EP1837643A2 (en) * 2006-03-23 2007-09-26 J & M Analytische Mess- Und Regeltechnik GmbH Device for analysis, in particular photometric or spectrophotometric analysis
US20090109436A1 (en) * 2007-10-26 2009-04-30 Masataka Shinoda Method for measuring micro-particle
WO2010031477A1 (en) * 2008-09-17 2010-03-25 Ingede Internationale Forschungsgemeinschaft Deinking-Technik E.V. Measuring method for assessing the contamination of fluid media, and measuring cell for this purpose

Similar Documents

Publication Publication Date Title
US3556659A (en) Laser-excited raman spectrometer
US3624835A (en) Microparticle analyzer employing a spherical detector array
US3646352A (en) Method of measuring the concentration and/or size of suspended particles by forward scattering of light
Roggan et al. Optical properties of circulating human blood in the wavelength range 400-2500 nm
Wu et al. High-sensitivity fluorescence detector for fluorescein isothiocyanate derivatives of amino acids separated by capillary zone electrophoresis
US3462608A (en) Method and apparatus for detecting suspended particles
Loken et al. Cell discrimination by multiangle light scattering.
US4945250A (en) Optical read head for immunoassay instrument
US3994590A (en) Discrete frequency colorimeter
US6519034B1 (en) Oil quality sensor
US3989381A (en) Optical chamber with spherical reflective portion and apparatus employing same
US3830569A (en) Process and apparatus for counting biological particles
US5194915A (en) Photometric apparatus and process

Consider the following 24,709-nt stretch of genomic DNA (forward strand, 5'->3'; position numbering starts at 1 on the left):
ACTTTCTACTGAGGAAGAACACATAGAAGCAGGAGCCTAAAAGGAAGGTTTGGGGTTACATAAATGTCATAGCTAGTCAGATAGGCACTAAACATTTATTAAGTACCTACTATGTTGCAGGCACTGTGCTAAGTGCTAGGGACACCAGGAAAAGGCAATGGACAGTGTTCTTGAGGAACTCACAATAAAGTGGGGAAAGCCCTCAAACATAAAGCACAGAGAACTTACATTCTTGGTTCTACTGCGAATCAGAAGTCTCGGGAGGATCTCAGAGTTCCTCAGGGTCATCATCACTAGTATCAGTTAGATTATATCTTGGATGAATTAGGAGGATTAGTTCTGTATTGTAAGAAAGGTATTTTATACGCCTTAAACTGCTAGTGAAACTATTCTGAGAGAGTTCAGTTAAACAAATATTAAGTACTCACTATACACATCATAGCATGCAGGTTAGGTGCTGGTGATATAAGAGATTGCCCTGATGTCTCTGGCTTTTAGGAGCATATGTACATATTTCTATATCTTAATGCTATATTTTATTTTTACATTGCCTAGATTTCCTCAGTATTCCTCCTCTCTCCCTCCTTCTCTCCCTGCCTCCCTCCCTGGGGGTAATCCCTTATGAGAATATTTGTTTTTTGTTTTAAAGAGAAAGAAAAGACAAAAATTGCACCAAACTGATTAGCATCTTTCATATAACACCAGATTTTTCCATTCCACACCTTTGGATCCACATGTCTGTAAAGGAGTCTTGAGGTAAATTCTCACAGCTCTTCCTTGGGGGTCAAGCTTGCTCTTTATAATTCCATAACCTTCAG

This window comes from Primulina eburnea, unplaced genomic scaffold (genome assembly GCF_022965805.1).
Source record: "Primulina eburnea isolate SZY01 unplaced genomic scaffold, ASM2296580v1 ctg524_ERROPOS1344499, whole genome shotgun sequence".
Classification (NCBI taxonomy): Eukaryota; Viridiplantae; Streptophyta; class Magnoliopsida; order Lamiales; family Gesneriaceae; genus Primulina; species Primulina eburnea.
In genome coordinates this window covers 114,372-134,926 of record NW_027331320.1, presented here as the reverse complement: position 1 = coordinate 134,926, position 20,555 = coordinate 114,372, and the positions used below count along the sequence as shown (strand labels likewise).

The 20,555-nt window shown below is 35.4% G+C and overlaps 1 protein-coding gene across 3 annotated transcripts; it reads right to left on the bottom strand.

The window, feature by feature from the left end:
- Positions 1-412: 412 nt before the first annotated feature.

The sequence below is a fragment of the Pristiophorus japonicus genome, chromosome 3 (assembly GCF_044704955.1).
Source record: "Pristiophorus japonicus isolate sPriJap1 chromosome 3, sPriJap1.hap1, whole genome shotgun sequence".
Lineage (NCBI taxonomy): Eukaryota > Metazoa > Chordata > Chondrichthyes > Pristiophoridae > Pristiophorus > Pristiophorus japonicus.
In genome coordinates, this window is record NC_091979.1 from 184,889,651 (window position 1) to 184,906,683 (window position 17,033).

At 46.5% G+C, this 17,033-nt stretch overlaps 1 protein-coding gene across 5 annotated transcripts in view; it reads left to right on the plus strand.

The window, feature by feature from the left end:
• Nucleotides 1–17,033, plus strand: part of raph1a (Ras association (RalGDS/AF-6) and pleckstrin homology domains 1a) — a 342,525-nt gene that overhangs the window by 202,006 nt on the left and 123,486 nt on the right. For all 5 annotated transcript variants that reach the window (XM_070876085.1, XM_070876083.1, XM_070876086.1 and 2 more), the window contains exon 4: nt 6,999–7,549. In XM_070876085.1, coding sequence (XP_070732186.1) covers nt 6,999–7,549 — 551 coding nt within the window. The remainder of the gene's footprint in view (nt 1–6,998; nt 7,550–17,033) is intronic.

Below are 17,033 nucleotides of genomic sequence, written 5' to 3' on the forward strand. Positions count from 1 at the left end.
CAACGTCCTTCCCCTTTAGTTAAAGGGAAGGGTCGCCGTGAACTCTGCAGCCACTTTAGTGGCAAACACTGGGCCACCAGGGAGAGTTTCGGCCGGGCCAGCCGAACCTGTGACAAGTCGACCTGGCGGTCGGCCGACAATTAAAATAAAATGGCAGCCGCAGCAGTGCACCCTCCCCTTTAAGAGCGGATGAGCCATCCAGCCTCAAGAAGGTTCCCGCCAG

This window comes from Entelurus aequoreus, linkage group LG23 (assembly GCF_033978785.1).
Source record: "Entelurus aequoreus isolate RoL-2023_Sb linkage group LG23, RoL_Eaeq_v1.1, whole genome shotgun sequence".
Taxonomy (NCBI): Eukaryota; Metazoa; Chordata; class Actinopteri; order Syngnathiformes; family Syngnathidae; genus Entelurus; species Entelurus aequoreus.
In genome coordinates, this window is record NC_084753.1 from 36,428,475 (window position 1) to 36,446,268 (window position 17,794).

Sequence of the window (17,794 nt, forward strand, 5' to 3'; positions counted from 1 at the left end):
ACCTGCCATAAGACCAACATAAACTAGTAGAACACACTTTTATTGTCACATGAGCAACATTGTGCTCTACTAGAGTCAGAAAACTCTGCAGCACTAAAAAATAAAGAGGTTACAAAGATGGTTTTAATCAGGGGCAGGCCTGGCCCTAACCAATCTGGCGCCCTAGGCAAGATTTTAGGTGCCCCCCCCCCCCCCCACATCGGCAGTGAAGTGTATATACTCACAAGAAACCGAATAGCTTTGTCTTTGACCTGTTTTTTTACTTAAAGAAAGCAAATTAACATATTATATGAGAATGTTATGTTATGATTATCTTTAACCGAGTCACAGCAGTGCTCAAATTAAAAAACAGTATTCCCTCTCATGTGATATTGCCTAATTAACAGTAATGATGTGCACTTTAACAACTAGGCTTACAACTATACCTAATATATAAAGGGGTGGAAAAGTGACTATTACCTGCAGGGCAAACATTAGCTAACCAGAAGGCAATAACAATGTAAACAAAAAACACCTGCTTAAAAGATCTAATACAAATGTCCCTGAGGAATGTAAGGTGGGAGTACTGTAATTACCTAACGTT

US3822095A (en) System for differentiating particles
US4867559A (en) Liquid/liquid fiber-optic fluorescence detector and absorbance analyzer
US5043591A (en) Portable particle analysers having plural detectors
US3998591A (en) Spectrochemical analyzer using surface-bound color reagents
US4188543A (en) Ellipsoid radiation collector apparatus and method
US3973852A (en) Method and apparatus for measuring particulate concentration in the atmosphere
US4728190A (en) Device and method for optically detecting particles in a fluid
US4278887A (en) Fluid sample cell
US4560881A (en) Method and apparatus for enhanced detection of electromagnetic signals
US4011451A (en) Novel photometric system
US4498766A (en) Light beam focal spot elongation in flow cytometry devices
US5942755A (en) Infrared optical gas-measuring system

Legal Events

Date Code Title Description
AS Assignment

Owner name: RIKAGKU KENKYUSHO, NO. 2-1 HIROSAWA, WAKO-SHI, SAI

Free format text: ASSIGNMENT OF ASSIGNORS INTEREST.;ASSIGNORS:NAGAMUNE, TERUYUKI;INOUE, ICHIRO;TAKEMATSU, NOBURU;REEL/FRAME:004082/0410

Effective date: 19821227

FPAY Fee payment

Year of fee payment: 4

FPAY Fee payment

Year of fee payment: 8

FPAY Fee payment

Year of fee payment: 12